David Chase's groundbreaking mafia drama first aired in the U.S. on January 10 1999 and viewers spent six seasons following the trials and tribulations of New Jersey mob boss Tony Soprano, played by the late James Gandolfini. Some argue the sudden end (and the stuff leading up to it) means mob boss Tony Soprano (James Gandolfini) was whacked, while others haven't stopped believin' that Tony is still alive.
Nivola said his character, Dickie Moltisani, will be "the central character", and that the title references the name Moltisani, which means "many saints" in Italian.
I still quite haven't gotten used to the idea of a Sopranos prequel movie, but I'm curious to see how it all turns out. Variety previously reported that Game of Thrones director Alan Taylor would helm the prequel, from a script that Chase wrote with Lawrence Konner, and that Chase is producing the picture. The film, titled The Many Saints of Newark, features Alessandro Nivola playing Dickie Moltisanti (father of Christopher Moltisanti).More news: 'That's a load of garbage': Barnaby Joyce rubbishes corruption allegations
This being said, Chase also elaborated that the film will harken back to a more "professional" era of the Mafia.
Lorraine Bracco, who played Tony Soprano's therapist Jennifer Melfi, said she also didn't know what happened. "I was interested in exploring that".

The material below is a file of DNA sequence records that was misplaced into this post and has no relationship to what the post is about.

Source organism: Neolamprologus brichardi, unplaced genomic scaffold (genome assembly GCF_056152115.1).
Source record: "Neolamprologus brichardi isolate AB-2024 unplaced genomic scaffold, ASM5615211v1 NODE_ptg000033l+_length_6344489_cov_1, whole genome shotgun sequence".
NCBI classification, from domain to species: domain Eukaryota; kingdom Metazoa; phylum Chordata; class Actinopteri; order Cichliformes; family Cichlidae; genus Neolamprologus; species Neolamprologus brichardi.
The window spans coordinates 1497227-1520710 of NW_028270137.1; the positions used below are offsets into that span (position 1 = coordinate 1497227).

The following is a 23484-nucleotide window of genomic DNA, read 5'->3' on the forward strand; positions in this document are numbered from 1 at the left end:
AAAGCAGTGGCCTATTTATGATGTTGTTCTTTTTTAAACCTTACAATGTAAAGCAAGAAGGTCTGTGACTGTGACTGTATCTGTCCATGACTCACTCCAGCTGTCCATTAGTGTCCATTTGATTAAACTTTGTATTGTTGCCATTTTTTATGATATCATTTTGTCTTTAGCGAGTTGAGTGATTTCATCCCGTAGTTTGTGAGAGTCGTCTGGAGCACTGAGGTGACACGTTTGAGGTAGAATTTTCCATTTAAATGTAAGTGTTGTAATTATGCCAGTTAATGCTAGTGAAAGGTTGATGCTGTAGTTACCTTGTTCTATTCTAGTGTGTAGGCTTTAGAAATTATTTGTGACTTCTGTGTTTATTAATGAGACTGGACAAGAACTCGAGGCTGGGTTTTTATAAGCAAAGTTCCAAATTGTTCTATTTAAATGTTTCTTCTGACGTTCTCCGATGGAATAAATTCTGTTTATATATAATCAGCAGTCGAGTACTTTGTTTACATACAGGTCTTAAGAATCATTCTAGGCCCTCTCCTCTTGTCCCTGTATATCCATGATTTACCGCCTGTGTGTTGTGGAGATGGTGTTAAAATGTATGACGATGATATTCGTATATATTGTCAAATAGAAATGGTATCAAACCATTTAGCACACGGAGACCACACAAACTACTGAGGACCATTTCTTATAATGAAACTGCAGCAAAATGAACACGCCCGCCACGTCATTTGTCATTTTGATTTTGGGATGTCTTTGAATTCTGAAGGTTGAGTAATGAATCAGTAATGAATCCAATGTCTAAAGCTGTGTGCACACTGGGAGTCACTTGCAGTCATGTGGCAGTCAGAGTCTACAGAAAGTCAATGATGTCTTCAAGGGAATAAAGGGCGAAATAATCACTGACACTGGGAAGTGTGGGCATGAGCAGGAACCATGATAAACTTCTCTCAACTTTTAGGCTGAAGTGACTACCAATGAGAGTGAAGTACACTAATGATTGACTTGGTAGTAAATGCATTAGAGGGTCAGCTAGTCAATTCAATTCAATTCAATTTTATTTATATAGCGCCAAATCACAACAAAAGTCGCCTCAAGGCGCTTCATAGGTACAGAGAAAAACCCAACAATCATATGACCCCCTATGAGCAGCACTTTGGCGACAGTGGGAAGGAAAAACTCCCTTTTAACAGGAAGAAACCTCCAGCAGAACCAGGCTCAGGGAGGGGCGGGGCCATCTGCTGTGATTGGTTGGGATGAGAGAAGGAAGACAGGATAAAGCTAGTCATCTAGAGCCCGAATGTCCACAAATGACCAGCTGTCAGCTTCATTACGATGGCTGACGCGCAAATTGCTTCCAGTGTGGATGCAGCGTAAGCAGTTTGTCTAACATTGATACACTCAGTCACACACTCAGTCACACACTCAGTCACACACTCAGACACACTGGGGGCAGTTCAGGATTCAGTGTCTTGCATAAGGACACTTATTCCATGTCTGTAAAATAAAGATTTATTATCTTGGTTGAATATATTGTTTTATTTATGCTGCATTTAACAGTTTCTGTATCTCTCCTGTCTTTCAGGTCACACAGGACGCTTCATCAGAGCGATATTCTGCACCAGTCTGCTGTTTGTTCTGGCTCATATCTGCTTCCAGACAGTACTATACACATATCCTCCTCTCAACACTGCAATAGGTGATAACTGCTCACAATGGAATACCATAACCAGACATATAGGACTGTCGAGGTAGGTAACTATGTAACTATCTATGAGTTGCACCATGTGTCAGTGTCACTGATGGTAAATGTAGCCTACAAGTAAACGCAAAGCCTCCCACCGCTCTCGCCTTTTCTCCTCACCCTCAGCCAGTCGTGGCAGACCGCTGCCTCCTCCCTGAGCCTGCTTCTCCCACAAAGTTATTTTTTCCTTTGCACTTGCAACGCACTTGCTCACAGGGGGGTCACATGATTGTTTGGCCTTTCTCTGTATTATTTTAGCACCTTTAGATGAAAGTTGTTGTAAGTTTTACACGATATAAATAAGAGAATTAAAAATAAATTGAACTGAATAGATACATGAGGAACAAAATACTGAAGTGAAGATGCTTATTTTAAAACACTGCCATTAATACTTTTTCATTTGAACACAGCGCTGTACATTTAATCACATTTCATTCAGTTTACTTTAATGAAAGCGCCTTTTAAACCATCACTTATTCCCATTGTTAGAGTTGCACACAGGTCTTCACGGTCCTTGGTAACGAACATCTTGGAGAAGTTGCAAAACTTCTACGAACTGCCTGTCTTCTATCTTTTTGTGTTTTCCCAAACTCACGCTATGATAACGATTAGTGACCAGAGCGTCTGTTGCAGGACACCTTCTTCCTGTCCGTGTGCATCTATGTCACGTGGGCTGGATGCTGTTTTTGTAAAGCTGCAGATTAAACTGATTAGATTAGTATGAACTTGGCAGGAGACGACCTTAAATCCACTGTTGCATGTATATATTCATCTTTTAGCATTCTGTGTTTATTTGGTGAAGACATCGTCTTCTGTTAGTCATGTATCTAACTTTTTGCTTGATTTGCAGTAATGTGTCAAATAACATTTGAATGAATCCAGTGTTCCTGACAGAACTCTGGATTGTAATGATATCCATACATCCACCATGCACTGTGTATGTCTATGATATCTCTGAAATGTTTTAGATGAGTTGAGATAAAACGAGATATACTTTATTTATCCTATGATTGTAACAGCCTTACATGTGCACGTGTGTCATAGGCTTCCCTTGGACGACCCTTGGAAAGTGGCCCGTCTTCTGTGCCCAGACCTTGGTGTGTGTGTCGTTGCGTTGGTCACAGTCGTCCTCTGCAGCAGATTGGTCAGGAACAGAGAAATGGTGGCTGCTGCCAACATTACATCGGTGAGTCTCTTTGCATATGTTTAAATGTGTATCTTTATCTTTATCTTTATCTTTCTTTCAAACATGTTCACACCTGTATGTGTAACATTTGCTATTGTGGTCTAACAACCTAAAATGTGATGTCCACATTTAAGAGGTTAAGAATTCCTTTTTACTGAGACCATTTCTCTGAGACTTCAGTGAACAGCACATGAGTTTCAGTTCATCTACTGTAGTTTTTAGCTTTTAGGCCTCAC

Chase had already confirmed that the film would focus heavily on tensions between black and white, and that Tony Soprano will be in the film, but as a kid.More news: We do not support inappropriate comments: Virat Kohli
Sepinwall: When you said there was an end point, you don't mean Tony at Holsten's, you just meant, "I think I have two more years" worth of stories left in me'. We actually saw Tony around this age on The Sopranos series during a flashback, where he was played by young actor Bobby Borriello. But Chase became more interested in the project as a way of looking back at his own personal history.
"I was interested in Newark and life in Newark at that time", Chase told Deadline. While there is no better time to look back at one of the best television shows of all-time, it's also a flawless time to look even further back.
After all these years, maybe those fans of The Sopranos that absolutely hated the ending will finally get an element of closure. As great as the supporting cast, and the writing, and the directing were on the series, Gandolfini's iconic performance is what really made the show special.More news: China's moon rover prepares for a rough ride on the dark side